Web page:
Wednesday, June 3, 2009

Cooking with POM

The people at POM had recently shipped me a case of their POM Wonderful juice. It's pomegranate juice. It's tart but delicious and refreshing. I've had it before and enjoyed it. But this time I wanted to use it in cooking somehow. Since most juices have a lot of natural sugar in them, I thought that syrup would be easy. Then the craving for french toast hit me. And it all came into action shortly after. First thing, I had to reduce the POM to make a thick syrup. Place the juice in a pot on low heat and simmer it until it is thick and covers the spatula. When it's close to syrup consistency, it bubbles a lot (see below). It's important to watch this because if it reduces too much, it will start to burn. And the whole thing would be ruined. But once it reaches that syrup point, turn the heat off. It needs some cooling time. Boiling sugar is significantly hotter than boiling water. So be careful! While the juice has simmering down. I prepped my french toast. I mixed some classic ingredients together but added a couple of twists. First, cream instead of milk. Why do I need to explain that one? And a little bit of cardamon. I got this idea from Parsi Executive Chef. She had made me french toast once and it tasted of cardamon which is a highly used spice in her home. I thought this spice would go well with the tartness of the pomegranate.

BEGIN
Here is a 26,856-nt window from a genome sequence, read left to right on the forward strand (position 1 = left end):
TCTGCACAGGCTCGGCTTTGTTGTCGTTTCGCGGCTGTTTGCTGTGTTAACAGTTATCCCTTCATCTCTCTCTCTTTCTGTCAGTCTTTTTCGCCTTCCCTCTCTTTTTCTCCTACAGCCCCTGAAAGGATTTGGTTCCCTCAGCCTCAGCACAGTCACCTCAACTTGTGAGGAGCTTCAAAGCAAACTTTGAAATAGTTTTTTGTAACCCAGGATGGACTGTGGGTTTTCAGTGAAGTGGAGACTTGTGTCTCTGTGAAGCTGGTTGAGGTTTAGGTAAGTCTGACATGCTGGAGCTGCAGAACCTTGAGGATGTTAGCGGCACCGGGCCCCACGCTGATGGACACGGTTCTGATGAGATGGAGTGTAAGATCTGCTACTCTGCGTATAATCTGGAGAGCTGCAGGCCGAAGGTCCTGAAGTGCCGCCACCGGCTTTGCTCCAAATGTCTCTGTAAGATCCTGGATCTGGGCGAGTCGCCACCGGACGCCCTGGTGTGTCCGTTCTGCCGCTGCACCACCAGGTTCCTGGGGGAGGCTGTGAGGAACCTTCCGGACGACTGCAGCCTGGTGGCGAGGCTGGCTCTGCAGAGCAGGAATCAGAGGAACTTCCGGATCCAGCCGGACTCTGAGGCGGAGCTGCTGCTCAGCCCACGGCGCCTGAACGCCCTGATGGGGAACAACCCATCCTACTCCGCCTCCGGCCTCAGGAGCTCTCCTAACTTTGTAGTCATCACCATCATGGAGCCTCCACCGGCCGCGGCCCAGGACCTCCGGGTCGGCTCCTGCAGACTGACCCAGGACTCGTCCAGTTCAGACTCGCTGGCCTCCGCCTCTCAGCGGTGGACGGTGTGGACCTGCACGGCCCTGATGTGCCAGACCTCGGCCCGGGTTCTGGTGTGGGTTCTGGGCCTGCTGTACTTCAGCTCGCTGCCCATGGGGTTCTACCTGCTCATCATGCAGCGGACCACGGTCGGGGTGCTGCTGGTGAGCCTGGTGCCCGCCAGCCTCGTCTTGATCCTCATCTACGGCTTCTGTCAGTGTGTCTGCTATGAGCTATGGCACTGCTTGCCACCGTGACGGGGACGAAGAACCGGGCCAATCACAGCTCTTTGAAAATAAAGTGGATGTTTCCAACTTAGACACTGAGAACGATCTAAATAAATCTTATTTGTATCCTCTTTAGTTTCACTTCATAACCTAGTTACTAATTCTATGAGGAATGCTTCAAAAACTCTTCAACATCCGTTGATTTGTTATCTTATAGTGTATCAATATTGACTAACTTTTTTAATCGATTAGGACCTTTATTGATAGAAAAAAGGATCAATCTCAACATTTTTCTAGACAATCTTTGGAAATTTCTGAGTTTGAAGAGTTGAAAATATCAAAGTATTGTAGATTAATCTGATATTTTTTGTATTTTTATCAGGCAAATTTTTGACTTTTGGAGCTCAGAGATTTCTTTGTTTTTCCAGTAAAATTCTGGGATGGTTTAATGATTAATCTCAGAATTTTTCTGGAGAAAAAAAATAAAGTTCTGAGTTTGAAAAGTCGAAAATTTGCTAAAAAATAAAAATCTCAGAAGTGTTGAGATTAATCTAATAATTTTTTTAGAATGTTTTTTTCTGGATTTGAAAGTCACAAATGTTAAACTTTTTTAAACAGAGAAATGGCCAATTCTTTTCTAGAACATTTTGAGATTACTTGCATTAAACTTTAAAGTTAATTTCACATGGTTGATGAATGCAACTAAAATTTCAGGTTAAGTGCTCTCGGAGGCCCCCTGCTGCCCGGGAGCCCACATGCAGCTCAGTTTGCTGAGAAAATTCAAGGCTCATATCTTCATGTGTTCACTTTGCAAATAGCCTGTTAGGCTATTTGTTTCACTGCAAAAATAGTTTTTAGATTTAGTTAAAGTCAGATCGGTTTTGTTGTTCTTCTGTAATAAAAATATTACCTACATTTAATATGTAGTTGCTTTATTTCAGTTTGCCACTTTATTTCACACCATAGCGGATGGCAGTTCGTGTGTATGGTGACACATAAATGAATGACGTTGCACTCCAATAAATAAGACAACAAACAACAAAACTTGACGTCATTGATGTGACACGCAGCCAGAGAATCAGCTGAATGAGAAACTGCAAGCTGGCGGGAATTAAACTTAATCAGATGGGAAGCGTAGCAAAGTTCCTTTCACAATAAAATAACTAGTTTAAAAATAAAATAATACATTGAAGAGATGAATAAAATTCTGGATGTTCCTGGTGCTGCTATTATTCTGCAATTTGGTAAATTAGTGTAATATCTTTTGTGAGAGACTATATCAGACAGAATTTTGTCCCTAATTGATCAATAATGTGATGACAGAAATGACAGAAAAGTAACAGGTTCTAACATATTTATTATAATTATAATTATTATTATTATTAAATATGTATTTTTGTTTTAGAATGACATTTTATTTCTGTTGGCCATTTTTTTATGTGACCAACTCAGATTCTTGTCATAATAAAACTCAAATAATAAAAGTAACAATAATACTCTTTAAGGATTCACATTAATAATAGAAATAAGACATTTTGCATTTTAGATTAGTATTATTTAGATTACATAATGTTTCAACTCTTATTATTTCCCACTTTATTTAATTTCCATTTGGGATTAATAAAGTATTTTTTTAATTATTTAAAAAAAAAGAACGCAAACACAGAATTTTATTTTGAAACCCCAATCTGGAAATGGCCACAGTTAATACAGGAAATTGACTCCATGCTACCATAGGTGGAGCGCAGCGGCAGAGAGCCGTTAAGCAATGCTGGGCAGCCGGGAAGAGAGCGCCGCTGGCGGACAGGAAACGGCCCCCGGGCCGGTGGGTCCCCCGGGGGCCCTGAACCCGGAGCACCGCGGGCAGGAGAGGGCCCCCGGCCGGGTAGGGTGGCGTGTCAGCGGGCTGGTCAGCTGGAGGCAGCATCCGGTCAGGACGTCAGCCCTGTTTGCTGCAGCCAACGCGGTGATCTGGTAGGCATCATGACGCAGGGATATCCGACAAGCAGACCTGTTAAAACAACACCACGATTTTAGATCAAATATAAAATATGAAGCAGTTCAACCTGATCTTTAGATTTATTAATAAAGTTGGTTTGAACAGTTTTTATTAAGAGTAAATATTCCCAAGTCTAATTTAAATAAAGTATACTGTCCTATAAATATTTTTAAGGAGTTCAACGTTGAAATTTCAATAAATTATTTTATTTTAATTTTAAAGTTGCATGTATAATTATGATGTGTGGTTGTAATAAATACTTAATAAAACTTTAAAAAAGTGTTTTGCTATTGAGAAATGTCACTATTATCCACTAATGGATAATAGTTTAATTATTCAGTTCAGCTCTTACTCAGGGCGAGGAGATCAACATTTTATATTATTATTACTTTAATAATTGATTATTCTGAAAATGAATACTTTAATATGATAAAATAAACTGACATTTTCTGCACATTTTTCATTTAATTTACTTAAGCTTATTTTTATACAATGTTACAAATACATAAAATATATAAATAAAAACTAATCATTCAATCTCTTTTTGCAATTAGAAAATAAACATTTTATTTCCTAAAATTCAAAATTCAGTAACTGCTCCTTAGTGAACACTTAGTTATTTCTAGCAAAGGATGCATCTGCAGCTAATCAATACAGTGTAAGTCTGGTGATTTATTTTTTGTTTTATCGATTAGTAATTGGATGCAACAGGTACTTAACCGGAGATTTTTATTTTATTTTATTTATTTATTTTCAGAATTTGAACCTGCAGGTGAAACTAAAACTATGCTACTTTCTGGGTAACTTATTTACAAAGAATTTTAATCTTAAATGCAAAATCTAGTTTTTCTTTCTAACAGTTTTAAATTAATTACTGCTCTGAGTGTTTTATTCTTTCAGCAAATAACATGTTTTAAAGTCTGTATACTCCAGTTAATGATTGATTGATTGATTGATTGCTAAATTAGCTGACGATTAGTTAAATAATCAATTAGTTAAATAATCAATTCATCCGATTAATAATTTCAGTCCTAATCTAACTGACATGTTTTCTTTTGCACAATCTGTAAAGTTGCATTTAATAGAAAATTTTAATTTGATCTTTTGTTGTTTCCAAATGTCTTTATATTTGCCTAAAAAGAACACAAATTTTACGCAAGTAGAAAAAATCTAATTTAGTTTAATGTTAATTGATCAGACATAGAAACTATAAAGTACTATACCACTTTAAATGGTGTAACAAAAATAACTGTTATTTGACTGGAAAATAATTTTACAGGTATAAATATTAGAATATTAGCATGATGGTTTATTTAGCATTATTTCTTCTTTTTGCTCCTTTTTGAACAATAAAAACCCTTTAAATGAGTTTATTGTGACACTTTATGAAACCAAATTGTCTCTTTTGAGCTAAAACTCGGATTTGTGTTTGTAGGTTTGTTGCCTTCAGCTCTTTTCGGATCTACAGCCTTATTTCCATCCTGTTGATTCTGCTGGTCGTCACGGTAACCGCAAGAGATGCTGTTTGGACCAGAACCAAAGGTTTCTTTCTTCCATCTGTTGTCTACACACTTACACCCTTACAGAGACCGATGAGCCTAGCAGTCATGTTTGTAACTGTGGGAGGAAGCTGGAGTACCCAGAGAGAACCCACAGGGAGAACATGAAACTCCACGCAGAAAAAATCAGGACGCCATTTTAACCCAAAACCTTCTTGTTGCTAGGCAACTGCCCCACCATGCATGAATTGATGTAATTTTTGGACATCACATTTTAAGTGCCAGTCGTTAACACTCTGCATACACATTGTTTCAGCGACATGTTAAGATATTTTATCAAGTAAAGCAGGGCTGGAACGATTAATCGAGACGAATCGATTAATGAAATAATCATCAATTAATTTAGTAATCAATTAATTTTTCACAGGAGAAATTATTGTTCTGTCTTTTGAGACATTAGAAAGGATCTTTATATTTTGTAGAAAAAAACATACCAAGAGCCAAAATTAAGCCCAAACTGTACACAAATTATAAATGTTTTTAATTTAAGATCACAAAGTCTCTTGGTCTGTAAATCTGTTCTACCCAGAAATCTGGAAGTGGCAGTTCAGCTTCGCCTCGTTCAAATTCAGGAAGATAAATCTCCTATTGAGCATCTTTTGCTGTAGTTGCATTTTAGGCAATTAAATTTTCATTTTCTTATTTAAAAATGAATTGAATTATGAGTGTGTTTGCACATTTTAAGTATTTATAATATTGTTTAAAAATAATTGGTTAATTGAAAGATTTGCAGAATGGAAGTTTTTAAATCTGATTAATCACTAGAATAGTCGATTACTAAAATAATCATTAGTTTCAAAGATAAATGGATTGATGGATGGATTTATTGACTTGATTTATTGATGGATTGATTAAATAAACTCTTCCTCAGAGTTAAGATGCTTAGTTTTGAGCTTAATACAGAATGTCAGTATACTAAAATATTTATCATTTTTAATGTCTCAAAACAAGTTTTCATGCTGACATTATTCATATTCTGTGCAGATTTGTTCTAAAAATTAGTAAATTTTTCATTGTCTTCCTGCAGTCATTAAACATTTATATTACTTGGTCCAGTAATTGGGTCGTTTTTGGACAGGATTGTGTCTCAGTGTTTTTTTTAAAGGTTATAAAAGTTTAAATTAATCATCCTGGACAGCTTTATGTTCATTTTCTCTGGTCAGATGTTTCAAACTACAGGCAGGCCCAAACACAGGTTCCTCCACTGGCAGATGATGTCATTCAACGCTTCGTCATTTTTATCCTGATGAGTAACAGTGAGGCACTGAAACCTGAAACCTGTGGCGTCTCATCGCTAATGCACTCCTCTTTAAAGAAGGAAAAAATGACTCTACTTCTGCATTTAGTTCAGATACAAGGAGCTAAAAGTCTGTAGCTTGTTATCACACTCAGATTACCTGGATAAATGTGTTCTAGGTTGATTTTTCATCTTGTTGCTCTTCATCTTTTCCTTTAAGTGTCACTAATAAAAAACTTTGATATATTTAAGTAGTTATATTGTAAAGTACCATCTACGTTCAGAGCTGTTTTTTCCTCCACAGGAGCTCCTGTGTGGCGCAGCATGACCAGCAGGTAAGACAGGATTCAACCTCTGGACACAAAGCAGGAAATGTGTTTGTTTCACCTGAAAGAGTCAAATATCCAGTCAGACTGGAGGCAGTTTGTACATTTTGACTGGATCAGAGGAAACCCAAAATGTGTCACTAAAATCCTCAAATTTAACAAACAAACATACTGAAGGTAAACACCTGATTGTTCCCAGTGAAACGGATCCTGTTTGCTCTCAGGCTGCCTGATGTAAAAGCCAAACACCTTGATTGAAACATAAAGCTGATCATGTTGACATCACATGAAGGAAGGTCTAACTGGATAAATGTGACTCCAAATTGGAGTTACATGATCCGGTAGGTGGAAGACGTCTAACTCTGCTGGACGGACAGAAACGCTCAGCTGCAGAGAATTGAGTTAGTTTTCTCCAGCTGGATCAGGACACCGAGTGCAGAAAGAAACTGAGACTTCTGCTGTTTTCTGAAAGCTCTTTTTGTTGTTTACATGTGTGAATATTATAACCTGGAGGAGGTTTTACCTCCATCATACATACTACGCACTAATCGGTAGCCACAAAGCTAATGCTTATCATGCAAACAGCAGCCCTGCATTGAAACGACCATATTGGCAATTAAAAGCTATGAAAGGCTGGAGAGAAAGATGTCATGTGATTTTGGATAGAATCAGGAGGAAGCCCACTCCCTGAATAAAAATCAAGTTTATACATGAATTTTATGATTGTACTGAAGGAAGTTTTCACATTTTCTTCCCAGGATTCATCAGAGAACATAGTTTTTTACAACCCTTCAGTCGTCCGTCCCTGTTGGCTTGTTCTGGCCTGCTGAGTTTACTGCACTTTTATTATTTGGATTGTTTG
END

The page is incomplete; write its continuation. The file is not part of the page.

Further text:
The ingredients: white bread, light brown sugar, vanilla extract, cinnamon, cardamon, eggs, heavy cream, butter
I soaked the bread in the mixture until completely saturated.
Then I slowly cooked them in butter until browned.
Lastly, I added the syrup on top. A little goes a long way here. And the combo is so good! The syrup is a little too tart. But I can handle it. Others may want to add some sugar to it to even it out. But the french toast is fluffy and sweet with a kick of spice. And the syrup cuts it well.

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